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Inclusivity

Bruin Voices

We’ve compiled a series of video speeches with follow-up dialogue among attendees to engage the College on an array of topics and assist in raising awareness and building the social and intellectual capacity of the Salt Lake Community College community.

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UPCOMING EVENTS


Past Events

Thornton is a co-founder of Unshackled, a Utah-based nonprofit that is creating a religious third space for individuals who find themselves marginalized in society, because of either addiction and/or incarceration. As someone that has experienced homelessness and incarceration, Thornton is intimately aware of the many difficulties that people face when seeking basic needs like housing, employment and community.
Thornton is a civically engaged alumnus of SLCC, where he received an AAS in Culinary Arts in 2011. He participated with the Student Leaders for Civic Engagement at the Thayne Center for Service & Learning, where he co-organized a community garden at the Taylorsville Redwood Campus. While a student, Thornton was an active member of the Sustainability Committee. In 2013, Thornton was awarded the Utah Campus Compact Presidential Award for Engaged Alumni.

Thornton and his wife, Andrea, have two young daughters and are pregnant with one son. As a family, they have regularly engaged in social justice actions that support marriage equality, women's rights, criminal-justice reform and environmental causes.

Shannon Cox currently serves as the founder and executive director of Journey of Hope, a Utah-based nonprofit organization. Journey of Hope provides support to women whose status puts them at-risk for criminal charges by providing them loving support and friendship through mentoring and case management. Ms. Cox has been successful at building bridges and partnerships through one common goal -- harmed girls do not have to grow into or remain harmed women. Ms. Cox has an extensive background in the criminal justice system, and her work spans across the nation. She understands that proactively engaging with the systems that work with these harmed girls long before they begin to self-medicate, self-sabotage, and find themselves caught in criminal justice system, could allow hundreds of girls in Utah to find healing and self-love long before their lives spiral away from them. Ms. Cox has helped change institutional systems by proving that intervention in early stages is much more successful than treatment at the backend of the criminal justice system. Her groundbreaking work has given her a voice in advocating on behalf of social, racial and female justice reform while asking leaders to see these issues differently.

Enrolling in post-secondary education can be difficult for anyone and presents significant challenges in processes and culture for refugee and immigrant students. For example, in most Middle Eastern countries, higher education is free. It is considered a privilege, not a right. Many educators in the United States are unaware that such a system exists in the Middle East.

People often see individuals from the Middle East or Muslim world as homogenous but there is significant variation in culture, religion and nationalities. To effectively serve these populations, we need an increased understanding of backgrounds and needs.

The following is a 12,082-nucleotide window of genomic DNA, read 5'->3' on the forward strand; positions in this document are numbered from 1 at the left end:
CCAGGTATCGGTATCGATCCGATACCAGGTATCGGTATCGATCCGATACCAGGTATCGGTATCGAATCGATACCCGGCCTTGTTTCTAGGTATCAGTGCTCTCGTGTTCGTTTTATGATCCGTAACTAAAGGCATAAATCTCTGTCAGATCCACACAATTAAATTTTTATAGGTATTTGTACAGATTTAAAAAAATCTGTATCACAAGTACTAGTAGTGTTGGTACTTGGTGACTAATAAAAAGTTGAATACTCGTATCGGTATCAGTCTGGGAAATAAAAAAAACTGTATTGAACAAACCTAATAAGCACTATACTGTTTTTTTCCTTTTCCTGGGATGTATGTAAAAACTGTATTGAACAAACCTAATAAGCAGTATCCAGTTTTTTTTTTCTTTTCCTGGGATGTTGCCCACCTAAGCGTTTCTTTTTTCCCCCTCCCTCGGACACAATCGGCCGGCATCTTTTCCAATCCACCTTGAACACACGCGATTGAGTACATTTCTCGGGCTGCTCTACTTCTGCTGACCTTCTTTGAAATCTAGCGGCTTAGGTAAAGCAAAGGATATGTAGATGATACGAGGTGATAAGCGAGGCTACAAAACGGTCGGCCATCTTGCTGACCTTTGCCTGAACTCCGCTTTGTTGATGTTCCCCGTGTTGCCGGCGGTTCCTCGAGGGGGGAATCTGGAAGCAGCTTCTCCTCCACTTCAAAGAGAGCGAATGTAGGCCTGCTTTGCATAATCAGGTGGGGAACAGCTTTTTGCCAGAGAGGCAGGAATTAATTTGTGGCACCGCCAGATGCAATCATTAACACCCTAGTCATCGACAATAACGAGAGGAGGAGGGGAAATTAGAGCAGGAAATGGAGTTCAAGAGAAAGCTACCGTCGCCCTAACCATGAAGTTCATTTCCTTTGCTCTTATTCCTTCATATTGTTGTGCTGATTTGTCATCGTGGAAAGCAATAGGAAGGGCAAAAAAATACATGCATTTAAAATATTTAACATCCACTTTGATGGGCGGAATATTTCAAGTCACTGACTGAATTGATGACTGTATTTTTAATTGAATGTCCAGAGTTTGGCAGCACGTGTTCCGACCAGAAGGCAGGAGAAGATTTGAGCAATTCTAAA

Dr. Bewar's talk will shed light on challenges faced by the interacting with individuals from the Middle East or Muslim world, with an emphasis on cultural sensitivity and inclusivity.

Dr. Bewar was born in Kurdistan of Iraq. He migrated to the United States as a refugee when he was 23. He learned first-hand the challenges faced by refugee and immigrant students in navigating post-secondary education. Understanding how to support others who faced similar difficulties became his passion. He earned an Ed.D. from Argosy University in Higher Educational Leadership and wrote his dissertation on Support and Obstacles Perceived by Kurdish Immigrant Students in Reaching Higher Educational Goals.

Dr. Bewar taught Kurdish and Arabic, along with Middle Eastern culture, to the U.S. Department of Defense for over 10 years before accepting a position as a financial aid advisor at Salt Lake Community College. He also has experience in teaching Muslim culture and learning styles. He is founder and president of the Kurdish Community of Utah. Dr. Bewar is married and has a young son.

Whatever your vocation or aspiration, you can increase your impact on others by becoming a person of influence. Learn simple, insightful ways to interact more positively with others, and watch your personal and organizational success go off the charts. Managers will see their employees respond with new enthusiasm, parents will connect with their children on a deeper level and salespeople will break records.

James Jackson III is the Assistant Vice President of Community Development at Zions Bank. He founded the Utah African-American Chamber of Commerce in 2009 and is the Executive Director. He is in the process of launching the chamber's charitable foundation to serve the progressive development of African refugees. Jackson is a board member or committee member of several non-profits and is an adjunct personal finance professor at Salt Lake Community College. Jackson recently started his own company, J3 Motivation, where he is a professional coach, trainer and speaker with the John Maxwell team. His areas of expertise include, but are not limited to leadership, sales and organizational development. Jackson received his undergraduate degree in marketing and finance from the University of Utah in 2002 and his MBA from the University of Phoenix in 2010.